the Opportunities feed and browse away!
And keep in mind that the whole list of RSS feeds is maintained at

3. Text display now shows published texts in bold, and I fixed
a strange pagination bug that happened when you clicked on the "older"
or "newer" buttons. And just 'cause we live at internet speeds these
days, I added date+time displaying to the texts at thread.rhiz.

Francis Hwang
Director of Technology
phone: 212-219-1288x202
AIM: francisrhizome

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Date: 10.31.04
From: Cornelia Sollfrank <cornelia AT>
Subject: "Legal Perspective" by Cornelia Sollfrank in Basel

"Legal Perspective"
Exhibition by Cornelia Sollfrank
November 5 - 22nd, 2004
Opening: November 4th, 2004; 8pm

For the exhibition Cornelia Sollfrank realized a new work in the trouble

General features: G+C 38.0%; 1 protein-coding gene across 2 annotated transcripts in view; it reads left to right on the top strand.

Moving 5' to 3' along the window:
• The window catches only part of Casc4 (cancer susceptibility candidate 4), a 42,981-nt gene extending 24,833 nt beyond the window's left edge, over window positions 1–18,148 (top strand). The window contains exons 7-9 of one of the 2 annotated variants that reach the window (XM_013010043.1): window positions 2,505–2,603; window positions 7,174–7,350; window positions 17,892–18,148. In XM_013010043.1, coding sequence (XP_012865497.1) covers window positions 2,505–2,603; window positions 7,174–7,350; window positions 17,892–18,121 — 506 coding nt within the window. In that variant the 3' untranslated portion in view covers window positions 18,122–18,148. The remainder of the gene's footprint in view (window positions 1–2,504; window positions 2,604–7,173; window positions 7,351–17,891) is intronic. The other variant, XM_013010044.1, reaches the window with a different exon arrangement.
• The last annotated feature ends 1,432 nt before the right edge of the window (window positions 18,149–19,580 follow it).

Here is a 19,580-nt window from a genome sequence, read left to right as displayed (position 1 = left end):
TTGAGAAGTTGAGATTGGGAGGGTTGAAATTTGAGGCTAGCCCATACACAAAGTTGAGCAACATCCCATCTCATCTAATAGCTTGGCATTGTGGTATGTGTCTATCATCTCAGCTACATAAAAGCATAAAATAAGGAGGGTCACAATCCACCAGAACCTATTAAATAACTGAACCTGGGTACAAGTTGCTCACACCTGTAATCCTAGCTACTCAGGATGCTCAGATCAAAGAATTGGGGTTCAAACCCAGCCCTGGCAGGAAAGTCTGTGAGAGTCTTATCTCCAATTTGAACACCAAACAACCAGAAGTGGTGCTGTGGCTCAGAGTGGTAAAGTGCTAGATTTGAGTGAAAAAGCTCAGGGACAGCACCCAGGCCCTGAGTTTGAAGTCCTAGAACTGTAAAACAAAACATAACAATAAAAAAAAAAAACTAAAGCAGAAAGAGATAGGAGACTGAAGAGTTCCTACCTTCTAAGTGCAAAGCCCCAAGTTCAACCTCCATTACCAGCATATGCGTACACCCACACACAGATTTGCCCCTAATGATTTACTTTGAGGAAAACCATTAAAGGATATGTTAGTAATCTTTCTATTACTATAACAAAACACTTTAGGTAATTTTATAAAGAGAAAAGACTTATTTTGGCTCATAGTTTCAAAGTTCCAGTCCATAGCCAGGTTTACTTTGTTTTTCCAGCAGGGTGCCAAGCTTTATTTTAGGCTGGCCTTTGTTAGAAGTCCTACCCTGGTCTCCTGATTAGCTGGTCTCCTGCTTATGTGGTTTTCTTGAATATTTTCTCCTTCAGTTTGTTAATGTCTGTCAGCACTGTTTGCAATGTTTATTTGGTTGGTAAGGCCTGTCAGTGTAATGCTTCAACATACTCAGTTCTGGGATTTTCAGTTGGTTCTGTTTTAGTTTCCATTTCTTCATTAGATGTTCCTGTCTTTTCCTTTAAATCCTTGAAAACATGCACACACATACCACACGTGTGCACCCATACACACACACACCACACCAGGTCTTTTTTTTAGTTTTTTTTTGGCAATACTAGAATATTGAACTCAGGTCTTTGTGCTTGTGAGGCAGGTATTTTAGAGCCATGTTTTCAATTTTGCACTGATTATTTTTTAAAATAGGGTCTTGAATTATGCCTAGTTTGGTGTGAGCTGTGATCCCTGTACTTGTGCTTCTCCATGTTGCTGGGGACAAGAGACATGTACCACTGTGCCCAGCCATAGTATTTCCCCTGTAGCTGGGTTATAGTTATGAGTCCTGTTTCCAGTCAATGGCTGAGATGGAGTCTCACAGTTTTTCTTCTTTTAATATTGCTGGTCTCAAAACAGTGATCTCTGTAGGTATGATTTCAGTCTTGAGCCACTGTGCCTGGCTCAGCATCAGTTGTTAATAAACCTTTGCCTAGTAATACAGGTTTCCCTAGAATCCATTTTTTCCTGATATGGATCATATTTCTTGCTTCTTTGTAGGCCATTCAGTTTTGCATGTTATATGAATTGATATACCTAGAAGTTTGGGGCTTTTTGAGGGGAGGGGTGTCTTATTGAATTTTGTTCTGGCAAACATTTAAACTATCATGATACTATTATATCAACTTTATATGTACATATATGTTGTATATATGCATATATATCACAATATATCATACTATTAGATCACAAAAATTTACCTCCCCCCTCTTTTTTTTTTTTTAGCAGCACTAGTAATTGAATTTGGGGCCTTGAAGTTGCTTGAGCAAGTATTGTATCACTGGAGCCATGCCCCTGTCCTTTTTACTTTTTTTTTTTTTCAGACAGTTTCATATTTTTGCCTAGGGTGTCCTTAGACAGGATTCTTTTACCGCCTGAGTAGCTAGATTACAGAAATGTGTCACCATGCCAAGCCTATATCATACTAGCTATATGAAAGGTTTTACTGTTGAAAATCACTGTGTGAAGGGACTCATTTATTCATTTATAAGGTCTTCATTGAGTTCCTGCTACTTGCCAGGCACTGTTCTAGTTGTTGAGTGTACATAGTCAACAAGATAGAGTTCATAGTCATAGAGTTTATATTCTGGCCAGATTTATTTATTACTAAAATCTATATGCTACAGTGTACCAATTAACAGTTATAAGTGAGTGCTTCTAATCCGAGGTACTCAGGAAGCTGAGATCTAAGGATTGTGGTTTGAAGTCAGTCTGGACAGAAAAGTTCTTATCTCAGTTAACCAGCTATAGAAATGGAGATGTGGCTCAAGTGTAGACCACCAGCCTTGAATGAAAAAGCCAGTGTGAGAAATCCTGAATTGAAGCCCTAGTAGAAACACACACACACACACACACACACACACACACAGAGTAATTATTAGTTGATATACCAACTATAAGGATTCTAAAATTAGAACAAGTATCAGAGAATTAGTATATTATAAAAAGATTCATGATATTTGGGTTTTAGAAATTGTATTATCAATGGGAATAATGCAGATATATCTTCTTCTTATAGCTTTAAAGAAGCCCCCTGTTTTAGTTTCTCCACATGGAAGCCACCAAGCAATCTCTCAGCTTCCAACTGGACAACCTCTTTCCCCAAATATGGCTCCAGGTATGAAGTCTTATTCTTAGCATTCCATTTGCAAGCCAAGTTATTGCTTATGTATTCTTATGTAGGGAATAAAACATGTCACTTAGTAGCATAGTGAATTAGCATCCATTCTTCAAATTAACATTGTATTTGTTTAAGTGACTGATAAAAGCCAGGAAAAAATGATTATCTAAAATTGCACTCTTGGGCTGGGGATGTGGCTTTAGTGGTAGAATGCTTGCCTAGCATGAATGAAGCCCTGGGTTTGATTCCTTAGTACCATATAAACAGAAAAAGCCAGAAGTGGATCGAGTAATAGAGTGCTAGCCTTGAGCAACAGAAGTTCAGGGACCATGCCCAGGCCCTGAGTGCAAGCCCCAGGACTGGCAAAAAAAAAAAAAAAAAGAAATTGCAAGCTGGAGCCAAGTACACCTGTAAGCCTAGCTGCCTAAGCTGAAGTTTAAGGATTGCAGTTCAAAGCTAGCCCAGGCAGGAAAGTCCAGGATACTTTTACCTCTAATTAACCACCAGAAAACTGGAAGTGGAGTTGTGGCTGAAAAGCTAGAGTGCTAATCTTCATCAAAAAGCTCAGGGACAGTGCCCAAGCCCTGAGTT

spot between a current artistic practice and the laws in force. Part of her
original project for the [] exhibition was to display a series of
images which were produced by her generator. For these pieces the generator used Andy Warhol's flower images, and reassembled parts of
them to create new images. In the opinion of certain lawyers this project
would not have been in accordance with the law and could therefore not be

As a consequence, Sollfrank and her camera team visited four lawyers
specialized in intellectual property right. She talked with the lawyers
about the legal risks implied in running and using the programs and in
downloading, saving, publishing and distributing the re-worked images, also
with regard to the possibility of displaying her work in []. With
this project Sollfrank tries not only to make a point for artistic freedom